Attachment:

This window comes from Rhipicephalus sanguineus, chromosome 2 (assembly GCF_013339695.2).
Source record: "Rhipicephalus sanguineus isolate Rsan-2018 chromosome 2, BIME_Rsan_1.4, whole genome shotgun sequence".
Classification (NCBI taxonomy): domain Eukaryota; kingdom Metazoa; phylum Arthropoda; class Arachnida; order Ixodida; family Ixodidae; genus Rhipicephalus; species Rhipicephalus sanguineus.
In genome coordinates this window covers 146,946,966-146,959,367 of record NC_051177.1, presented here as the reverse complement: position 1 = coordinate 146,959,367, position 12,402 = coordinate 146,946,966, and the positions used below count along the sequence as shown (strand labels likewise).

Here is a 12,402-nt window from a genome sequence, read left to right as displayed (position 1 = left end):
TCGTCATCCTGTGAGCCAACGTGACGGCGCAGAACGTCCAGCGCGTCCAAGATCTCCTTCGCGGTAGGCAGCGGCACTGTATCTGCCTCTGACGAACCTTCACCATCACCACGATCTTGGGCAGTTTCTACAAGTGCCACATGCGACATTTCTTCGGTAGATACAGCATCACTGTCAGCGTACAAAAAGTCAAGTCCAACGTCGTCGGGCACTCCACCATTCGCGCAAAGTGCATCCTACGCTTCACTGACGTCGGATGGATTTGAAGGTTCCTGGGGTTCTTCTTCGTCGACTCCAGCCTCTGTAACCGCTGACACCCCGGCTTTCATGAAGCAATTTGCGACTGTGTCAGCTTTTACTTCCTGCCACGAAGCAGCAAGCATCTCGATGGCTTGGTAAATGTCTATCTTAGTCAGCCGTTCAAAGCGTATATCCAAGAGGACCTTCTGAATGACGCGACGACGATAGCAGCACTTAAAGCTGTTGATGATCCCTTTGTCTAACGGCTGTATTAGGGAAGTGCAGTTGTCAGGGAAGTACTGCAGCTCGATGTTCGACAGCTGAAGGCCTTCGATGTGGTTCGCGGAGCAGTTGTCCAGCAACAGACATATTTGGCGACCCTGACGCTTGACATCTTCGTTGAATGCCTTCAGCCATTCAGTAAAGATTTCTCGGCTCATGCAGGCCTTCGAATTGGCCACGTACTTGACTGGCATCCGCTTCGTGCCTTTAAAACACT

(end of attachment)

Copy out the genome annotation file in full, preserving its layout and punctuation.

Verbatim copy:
This window comes from Rhipicephalus sanguineus, chromosome 2 (assembly GCF_013339695.2).
Source record: "Rhipicephalus sanguineus isolate Rsan-2018 chromosome 2, BIME_Rsan_1.4, whole genome shotgun sequence".
Classification (NCBI taxonomy): domain Eukaryota; kingdom Metazoa; phylum Arthropoda; class Arachnida; order Ixodida; family Ixodidae; genus Rhipicephalus; species Rhipicephalus sanguineus.
In genome coordinates this window covers 146,946,966-146,959,367 of record NC_051177.1, presented here as the reverse complement: position 1 = coordinate 146,959,367, position 12,402 = coordinate 146,946,966, and the positions used below count along the sequence as shown (strand labels likewise).

Here is a 12,402-nt window from a genome sequence, read left to right as displayed (position 1 = left end):
TCGTCATCCTGTGAGCCAACGTGACGGCGCAGAACGTCCAGCGCGTCCAAGATCTCCTTCGCGGTAGGCAGCGGCACTGTATCTGCCTCTGACGAACCTTCACCATCACCACGATCTTGGGCAGTTTCTACAAGTGCCACATGCGACATTTCTTCGGTAGATACAGCATCACTGTCAGCGTACAAAAAGTCAAGTCCAACGTCGTCGGGCACTCCACCATTCGCGCAAAGTGCATCCTACGCTTCACTGACGTCGGATGGATTTGAAGGTTCCTGGGGTTCTTCTTCGTCGACTCCAGCCTCTGTAACCGCTGACACCCCGGCTTTCATGAAGCAATTTGCGACTGTGTCAGCTTTTACTTCCTGCCACGAAGCAGCAAGCATCTCGATGGCTTGGTAAATGTCTATCTTAGTCAGCCGTTCAAAGCGTATATCCAAGAGGACCTTCTGAATGACGCGACGACGATAGCAGCACTTAAAGCTGTTGATGATCCCTTTGTCTAACGGCTGTATTAGGGAAGTGCAGTTGTCAGGGAAGTACTGCAGCTCGATGTTCGACAGCTGAAGGCCTTCGATGTGGTTCGCGGAGCAGTTGTCCAGCAACAGACATATTTGGCGACCCTGACGCTTGACATCTTCGTTGAATGCCTTCAGCCATTCAGTAAAGATTTCTCGGCTCATGCAGGCCTTCGAATTGGCCACGTACTTGACTGGCATCCGCTTCGTGCCTTTAAAACACT